COVID-19 Hoarding Shows a Lack of Community Cohesion

Written By Anthony Daoud, Posted on March 18, 2020

COVID-19 has unleashed a tide of frenzy that has contributed to demonstrations of truly hysterical behavior. This shouldn’t be misinterpreted as a call to undermine the situation’s severity. Simply witnessing the Wuhan virus’ colossal toll on human life is enough to justify fear, let alone its economic impact and its pressure on the healthcare system. 

Most of Europe is on lock-down, Italy being hit by far the worst on the continent. So far, there are 35,713 cases and 2,978 deaths. Italy’s struggles have been largely aggravated by the healthcare system failure to account for the endless inundation of patients. In the country, seniors- those 65 years or older -compose 23% of the population, a tremendous number that has exacerbated the woes. 

There are approximately 5.9 million seniors living in Canada, far below the 23% threshold in Italy. Our smaller population and the efficacious measures already implemented by the provincial governments means Canada will likely be spared from a similar disaster to Italy. Prime Minister Trudeau, and his team, have also taken the appropriate steps to ensure the coronavirus is contained. 

Today, CBC reported Trudeau and Trump have agreed to restrict non-essential travel across the border as both countries try to slow the spread of the novel coronavirus but  supplies will still flow between the two nations. Since supplies will be unobstructed, Canadians need to put an end to the grocery hoarding trend. Food, water, and toilet paper will not run out. 

Fear Levels

As aforementioned, the panic is justified. Sure other illnesses have led to more deaths, but the Chinese pandemic is rapidly spreading and poses a serious risk to the elderly and those with preexisting respiratory conditions. 

In this time of crisis, following the government instructions on isolation need to be followed. Québec Premier Francois Legault has outdone his fellow Premiers in his administration’s transparent and affirmative approach to handling the virus. As such, the Québec model is being replicated by other premiers throughout the country. 

While the young are less averse to suffering the virus’ worst outcomes, there is a commitment all Canadians share to protect the vulnerable. Hyper individualism coupled by a carefree subjective attitude can procure potentially fatal outcomes. The pandemic will address an uncomfortable, but much needed, introspection. Will Canadians continue to negate those in their communities in favour of short-sighted individualism or will they employ the appropriate measures to reduce harming others.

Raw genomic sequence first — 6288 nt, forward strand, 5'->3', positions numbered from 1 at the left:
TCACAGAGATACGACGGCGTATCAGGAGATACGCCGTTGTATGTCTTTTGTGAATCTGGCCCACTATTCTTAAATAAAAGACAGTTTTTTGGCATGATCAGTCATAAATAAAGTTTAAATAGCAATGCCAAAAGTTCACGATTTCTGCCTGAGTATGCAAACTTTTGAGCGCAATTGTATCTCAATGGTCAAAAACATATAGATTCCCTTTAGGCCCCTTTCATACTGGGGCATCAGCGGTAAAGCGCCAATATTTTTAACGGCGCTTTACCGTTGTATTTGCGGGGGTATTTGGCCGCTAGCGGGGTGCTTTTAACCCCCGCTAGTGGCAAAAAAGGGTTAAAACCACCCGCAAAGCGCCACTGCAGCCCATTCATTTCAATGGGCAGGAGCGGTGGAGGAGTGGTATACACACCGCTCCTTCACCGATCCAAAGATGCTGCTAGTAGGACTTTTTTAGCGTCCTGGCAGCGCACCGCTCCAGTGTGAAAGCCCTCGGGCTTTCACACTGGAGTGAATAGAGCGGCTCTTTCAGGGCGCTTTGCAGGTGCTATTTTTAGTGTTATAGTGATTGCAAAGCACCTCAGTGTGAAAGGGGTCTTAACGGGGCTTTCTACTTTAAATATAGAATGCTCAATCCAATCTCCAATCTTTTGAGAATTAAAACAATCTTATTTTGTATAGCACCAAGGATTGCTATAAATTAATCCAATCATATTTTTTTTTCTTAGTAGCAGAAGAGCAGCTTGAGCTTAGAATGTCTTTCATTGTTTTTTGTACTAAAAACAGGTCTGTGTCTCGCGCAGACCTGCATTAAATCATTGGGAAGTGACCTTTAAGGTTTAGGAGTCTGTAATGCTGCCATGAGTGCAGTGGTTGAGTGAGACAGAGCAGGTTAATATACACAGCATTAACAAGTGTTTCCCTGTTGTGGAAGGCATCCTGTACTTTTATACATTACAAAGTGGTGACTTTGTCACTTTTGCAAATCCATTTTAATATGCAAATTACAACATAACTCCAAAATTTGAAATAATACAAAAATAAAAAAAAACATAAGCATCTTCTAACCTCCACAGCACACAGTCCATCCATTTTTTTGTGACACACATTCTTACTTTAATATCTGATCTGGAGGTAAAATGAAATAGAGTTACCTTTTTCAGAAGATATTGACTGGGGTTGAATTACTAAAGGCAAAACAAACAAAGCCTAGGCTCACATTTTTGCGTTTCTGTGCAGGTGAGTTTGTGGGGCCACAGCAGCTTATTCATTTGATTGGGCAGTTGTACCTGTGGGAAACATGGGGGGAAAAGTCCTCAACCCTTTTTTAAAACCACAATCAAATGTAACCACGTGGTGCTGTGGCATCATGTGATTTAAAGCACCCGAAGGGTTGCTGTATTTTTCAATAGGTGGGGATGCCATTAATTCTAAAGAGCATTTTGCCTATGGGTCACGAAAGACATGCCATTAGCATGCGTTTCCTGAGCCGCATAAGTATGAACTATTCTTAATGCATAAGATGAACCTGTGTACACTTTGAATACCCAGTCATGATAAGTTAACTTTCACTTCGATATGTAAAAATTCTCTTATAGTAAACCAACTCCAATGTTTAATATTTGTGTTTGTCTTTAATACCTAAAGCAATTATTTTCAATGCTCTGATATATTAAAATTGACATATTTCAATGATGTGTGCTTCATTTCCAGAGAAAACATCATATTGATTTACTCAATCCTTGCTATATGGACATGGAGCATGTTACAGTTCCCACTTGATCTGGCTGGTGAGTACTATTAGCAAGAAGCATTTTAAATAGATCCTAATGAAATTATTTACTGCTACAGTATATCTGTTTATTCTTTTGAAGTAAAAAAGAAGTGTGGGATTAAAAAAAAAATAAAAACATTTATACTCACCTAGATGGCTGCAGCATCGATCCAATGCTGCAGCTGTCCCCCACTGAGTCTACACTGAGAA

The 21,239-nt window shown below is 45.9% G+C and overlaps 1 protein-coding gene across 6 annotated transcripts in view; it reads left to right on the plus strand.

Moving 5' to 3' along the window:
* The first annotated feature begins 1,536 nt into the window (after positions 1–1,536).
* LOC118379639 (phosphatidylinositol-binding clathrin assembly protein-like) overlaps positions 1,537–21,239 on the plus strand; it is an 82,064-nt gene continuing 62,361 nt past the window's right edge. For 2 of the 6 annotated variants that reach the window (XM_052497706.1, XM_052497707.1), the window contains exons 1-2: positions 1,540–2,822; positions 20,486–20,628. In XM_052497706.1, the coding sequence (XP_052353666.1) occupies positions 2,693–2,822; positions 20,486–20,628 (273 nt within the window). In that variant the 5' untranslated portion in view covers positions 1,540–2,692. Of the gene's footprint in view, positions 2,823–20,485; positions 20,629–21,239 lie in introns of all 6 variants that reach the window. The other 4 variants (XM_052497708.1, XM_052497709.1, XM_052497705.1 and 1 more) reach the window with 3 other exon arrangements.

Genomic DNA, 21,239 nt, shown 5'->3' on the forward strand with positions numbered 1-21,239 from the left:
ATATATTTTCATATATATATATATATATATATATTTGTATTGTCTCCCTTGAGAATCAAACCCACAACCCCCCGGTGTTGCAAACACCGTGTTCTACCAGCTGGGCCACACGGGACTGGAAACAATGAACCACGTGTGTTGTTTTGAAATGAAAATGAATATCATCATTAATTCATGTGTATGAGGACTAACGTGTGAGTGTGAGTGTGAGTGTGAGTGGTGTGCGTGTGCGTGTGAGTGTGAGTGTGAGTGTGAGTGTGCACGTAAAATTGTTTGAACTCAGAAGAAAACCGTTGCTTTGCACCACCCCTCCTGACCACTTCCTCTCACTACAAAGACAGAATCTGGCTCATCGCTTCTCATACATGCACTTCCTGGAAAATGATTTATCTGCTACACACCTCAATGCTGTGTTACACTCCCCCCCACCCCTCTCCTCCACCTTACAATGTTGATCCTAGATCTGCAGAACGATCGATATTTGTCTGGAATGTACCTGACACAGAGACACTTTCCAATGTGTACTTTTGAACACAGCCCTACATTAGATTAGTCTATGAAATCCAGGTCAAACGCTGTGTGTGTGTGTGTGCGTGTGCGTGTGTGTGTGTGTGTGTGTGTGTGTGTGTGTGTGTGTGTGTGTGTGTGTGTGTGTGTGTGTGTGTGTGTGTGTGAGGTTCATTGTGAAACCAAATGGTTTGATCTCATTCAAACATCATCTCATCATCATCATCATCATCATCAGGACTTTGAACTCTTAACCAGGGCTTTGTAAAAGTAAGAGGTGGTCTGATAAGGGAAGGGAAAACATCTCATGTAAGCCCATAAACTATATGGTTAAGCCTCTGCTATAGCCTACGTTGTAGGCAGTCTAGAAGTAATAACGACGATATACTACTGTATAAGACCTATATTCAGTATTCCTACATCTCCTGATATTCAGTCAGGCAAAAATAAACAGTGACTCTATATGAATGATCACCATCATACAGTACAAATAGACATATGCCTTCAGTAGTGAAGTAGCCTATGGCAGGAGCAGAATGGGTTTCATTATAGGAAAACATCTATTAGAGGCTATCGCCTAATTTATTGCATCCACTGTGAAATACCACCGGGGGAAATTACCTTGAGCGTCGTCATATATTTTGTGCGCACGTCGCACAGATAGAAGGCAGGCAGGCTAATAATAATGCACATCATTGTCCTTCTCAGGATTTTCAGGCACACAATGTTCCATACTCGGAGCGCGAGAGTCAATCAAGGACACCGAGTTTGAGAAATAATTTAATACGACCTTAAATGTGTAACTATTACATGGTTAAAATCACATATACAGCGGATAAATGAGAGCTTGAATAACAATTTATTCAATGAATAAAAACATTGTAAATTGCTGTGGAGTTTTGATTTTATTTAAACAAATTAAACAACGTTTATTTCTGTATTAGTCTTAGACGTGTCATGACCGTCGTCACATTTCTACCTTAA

In Chicago, some people opted to celebrate St. Patrick’s Day in public despite the plea from public officials to remain home or, at the very least, practice social distancing. 

In Miami, thousands of college students are congregating during their spring break to party, regardless of the overt threat it poses. Some of the students admitted to CBS that inebriated euphoria and “partying” supersedes their health. Two others stated COVID-19 is being “blown out of proportion” and “there are other greater issues” respectively. 

Nevertheless, the partying is being overshadowed by a greater development: shoppers hoarding grocery store supplies. 

Grocery Hoarding 

Toilet paper panic buying has attracted the most attention in recent days. Bulk purchases have been so rampant that in Australia, the government has placed restrictions on the amount of supply customers could buy. Similarly, retailers in the United Kingdom are limiting the sales of hygiene products. 

More recently, a Kelowna couple was scrutinized for hoarding meat at their local Save-on-Foods grocery store. A video surfaced of the couple’s cart filled with a variety of packaged meats. This display of hysterical consumerism should be condemned because it is solely predicated on irrational fear without providing any consideration for others in the community, specifically the elderly, who are advised to remain at home. 

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The BC provincial government reassured its citizens that supply chains remain strong. On Saturday, the provincial Health Officer Dr. Bonnie Henry added “It’s really a function of demand, and we don’t have an issue of not having enough supply”. Other health officials have stressed a “measured” approach to purchases. 

Communal Inclinations  

Humans are gregarious in nature, meaning we have an innate inclination to build communities. Only in recent memory has the family, church, and civil society come under assault by Critical Theory and Frankfurt School’s adherents who’s devilish ambiguity promises an idyllic future of “true freedom”. This perversion of order has stimulated the socio-cultural degradation ubiquitous in the West, hoping to emancipate the person from it’s communal role. Covid-19 will end. Supplies will remain. To finally cease the madness, we must reinstate thinking for the vulnerable in our community, principally when confronted with a pandemic that disproportionately affects the elderly. 

The consumerist hysteria has also obstructed prudential wisdom. Acting erratically prohibits one from executing an action based on proper judgement. In this case, the vulnerable, those who are at risk in visiting the grocery store, are being totally overlooked.  

Anthony Daoud

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